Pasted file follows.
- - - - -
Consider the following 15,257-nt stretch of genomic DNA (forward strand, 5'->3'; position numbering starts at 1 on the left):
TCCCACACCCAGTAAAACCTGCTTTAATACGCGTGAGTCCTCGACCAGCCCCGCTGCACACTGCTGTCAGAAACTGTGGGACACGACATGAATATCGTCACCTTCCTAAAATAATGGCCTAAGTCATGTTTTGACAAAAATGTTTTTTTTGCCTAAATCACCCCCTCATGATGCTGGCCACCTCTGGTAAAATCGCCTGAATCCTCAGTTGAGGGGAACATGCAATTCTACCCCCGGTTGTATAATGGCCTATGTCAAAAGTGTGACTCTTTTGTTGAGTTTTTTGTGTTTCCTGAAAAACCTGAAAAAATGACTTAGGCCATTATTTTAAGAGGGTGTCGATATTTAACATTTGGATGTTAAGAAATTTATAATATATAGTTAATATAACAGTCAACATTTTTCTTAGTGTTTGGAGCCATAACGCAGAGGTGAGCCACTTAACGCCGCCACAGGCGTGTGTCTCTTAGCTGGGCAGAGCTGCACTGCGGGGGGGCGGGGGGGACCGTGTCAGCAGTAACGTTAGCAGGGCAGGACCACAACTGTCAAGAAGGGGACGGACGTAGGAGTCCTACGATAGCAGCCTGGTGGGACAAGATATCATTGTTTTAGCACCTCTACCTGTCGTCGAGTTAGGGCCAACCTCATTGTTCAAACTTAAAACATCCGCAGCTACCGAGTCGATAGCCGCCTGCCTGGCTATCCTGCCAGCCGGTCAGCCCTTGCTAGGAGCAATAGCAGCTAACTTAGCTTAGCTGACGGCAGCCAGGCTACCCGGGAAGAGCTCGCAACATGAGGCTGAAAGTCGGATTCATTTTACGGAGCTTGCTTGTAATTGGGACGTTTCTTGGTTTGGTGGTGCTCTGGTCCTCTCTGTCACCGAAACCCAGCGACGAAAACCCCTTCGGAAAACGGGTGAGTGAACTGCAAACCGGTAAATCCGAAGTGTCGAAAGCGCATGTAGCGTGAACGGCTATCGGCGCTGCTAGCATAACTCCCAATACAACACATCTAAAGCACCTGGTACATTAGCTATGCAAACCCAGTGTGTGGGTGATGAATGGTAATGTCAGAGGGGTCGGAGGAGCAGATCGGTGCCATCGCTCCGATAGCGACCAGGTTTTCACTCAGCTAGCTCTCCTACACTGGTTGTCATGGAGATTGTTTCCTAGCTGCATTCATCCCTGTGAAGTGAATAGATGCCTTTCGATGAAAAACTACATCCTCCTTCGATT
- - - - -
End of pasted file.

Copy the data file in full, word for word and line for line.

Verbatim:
Consider the following 15,257-nt stretch of genomic DNA (forward strand, 5'->3'; position numbering starts at 1 on the left):
TCCCACACCCAGTAAAACCTGCTTTAATACGCGTGAGTCCTCGACCAGCCCCGCTGCACACTGCTGTCAGAAACTGTGGGACACGACATGAATATCGTCACCTTCCTAAAATAATGGCCTAAGTCATGTTTTGACAAAAATGTTTTTTTTGCCTAAATCACCCCCTCATGATGCTGGCCACCTCTGGTAAAATCGCCTGAATCCTCAGTTGAGGGGAACATGCAATTCTACCCCCGGTTGTATAATGGCCTATGTCAAAAGTGTGACTCTTTTGTTGAGTTTTTTGTGTTTCCTGAAAAACCTGAAAAAATGACTTAGGCCATTATTTTAAGAGGGTGTCGATATTTAACATTTGGATGTTAAGAAATTTATAATATATAGTTAATATAACAGTCAACATTTTTCTTAGTGTTTGGAGCCATAACGCAGAGGTGAGCCACTTAACGCCGCCACAGGCGTGTGTCTCTTAGCTGGGCAGAGCTGCACTGCGGGGGGGCGGGGGGGACCGTGTCAGCAGTAACGTTAGCAGGGCAGGACCACAACTGTCAAGAAGGGGACGGACGTAGGAGTCCTACGATAGCAGCCTGGTGGGACAAGATATCATTGTTTTAGCACCTCTACCTGTCGTCGAGTTAGGGCCAACCTCATTGTTCAAACTTAAAACATCCGCAGCTACCGAGTCGATAGCCGCCTGCCTGGCTATCCTGCCAGCCGGTCAGCCCTTGCTAGGAGCAATAGCAGCTAACTTAGCTTAGCTGACGGCAGCCAGGCTACCCGGGAAGAGCTCGCAACATGAGGCTGAAAGTCGGATTCATTTTACGGAGCTTGCTTGTAATTGGGACGTTTCTTGGTTTGGTGGTGCTCTGGTCCTCTCTGTCACCGAAACCCAGCGACGAAAACCCCTTCGGAAAACGGGTGAGTGAACTGCAAACCGGTAAATCCGAAGTGTCGAAAGCGCATGTAGCGTGAACGGCTATCGGCGCTGCTAGCATAACTCCCAATACAACACATCTAAAGCACCTGGTACATTAGCTATGCAAACCCAGTGTGTGGGTGATGAATGGTAATGTCAGAGGGGTCGGAGGAGCAGATCGGTGCCATCGCTCCGATAGCGACCAGGTTTTCACTCAGCTAGCTCTCCTACACTGGTTGTCATGGAGATTGTTTCCTAGCTGCATTCATCCCTGTGAAGTGAATAGATGCCTTTCGATGAAAAACTACATCCTCCTTCGATT